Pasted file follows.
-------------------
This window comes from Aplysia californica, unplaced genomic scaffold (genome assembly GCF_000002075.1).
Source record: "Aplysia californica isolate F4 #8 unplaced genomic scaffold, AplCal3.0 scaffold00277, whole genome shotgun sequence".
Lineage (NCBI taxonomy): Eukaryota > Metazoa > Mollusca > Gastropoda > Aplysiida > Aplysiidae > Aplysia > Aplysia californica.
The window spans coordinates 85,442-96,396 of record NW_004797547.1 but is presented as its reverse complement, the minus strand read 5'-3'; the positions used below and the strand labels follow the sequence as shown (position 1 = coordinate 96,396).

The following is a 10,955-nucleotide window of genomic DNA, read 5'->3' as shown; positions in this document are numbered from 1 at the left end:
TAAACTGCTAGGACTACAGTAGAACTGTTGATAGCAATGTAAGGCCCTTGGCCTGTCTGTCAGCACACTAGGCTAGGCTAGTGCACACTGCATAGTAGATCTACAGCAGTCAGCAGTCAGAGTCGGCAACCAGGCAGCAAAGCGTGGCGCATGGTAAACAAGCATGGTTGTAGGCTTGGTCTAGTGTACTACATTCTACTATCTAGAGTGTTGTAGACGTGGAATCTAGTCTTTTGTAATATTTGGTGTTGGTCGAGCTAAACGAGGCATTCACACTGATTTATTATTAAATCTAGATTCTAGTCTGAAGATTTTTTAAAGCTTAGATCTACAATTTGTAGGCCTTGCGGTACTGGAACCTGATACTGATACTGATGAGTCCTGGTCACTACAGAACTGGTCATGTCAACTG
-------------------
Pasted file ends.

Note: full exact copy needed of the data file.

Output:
This window comes from Aplysia californica, unplaced genomic scaffold (genome assembly GCF_000002075.1).
Source record: "Aplysia californica isolate F4 #8 unplaced genomic scaffold, AplCal3.0 scaffold00277, whole genome shotgun sequence".
Lineage (NCBI taxonomy): Eukaryota > Metazoa > Mollusca > Gastropoda > Aplysiida > Aplysiidae > Aplysia > Aplysia californica.
The window spans coordinates 85,442-96,396 of record NW_004797547.1 but is presented as its reverse complement, the minus strand read 5'-3'; the positions used below and the strand labels follow the sequence as shown (position 1 = coordinate 96,396).

The following is a 10,955-nucleotide window of genomic DNA, read 5'->3' as shown; positions in this document are numbered from 1 at the left end:
TAAACTGCTAGGACTACAGTAGAACTGTTGATAGCAATGTAAGGCCCTTGGCCTGTCTGTCAGCACACTAGGCTAGGCTAGTGCACACTGCATAGTAGATCTACAGCAGTCAGCAGTCAGAGTCGGCAACCAGGCAGCAAAGCGTGGCGCATGGTAAACAAGCATGGTTGTAGGCTTGGTCTAGTGTACTACATTCTACTATCTAGAGTGTTGTAGACGTGGAATCTAGTCTTTTGTAATATTTGGTGTTGGTCGAGCTAAACGAGGCATTCACACTGATTTATTATTAAATCTAGATTCTAGTCTGAAGATTTTTTAAAGCTTAGATCTACAATTTGTAGGCCTTGCGGTACTGGAACCTGATACTGATACTGATGAGTCCTGGTCACTACAGAACTGGTCATGTCAACTG